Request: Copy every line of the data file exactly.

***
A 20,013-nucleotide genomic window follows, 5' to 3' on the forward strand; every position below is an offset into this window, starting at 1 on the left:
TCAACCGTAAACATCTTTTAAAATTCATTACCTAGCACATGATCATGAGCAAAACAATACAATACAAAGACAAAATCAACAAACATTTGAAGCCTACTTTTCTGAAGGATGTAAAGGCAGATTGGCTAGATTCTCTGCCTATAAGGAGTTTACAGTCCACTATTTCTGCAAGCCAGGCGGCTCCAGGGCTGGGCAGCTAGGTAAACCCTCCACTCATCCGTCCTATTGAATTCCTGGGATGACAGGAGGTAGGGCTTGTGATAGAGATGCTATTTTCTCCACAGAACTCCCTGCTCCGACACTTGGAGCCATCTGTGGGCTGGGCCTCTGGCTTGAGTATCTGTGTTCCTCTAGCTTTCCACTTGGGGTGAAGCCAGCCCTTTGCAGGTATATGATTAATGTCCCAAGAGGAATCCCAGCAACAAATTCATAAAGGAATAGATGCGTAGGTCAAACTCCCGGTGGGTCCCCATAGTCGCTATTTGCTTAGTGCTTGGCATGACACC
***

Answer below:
A 20,013-nucleotide genomic window follows, 5' to 3' on the forward strand; every position below is an offset into this window, starting at 1 on the left:
TCAACCGTAAACATCTTTTAAAATTCATTACCTAGCACATGATCATGAGCAAAACAATACAATACAAAGACAAAATCAACAAACATTTGAAGCCTACTTTTCTGAAGGATGTAAAGGCAGATTGGCTAGATTCTCTGCCTATAAGGAGTTTACAGTCCACTATTTCTGCAAGCCAGGCGGCTCCAGGGCTGGGCAGCTAGGTAAACCCTCCACTCATCCGTCCTATTGAATTCCTGGGATGACAGGAGGTAGGGCTTGTGATAGAGATGCTATTTTCTCCACAGAACTCCCTGCTCCGACACTTGGAGCCATCTGTGGGCTGGGCCTCTGGCTTGAGTATCTGTGTTCCTCTAGCTTTCCACTTGGGGTGAAGCCAGCCCTTTGCAGGTATATGATTAATGTCCCAAGAGGAATCCCAGCAACAAATTCATAAAGGAATAGATGCGTAGGTCAAACTCCCGGTGGGTCCCCATAGTCGCTATTTGCTTAGTGCTTGGCATGACACC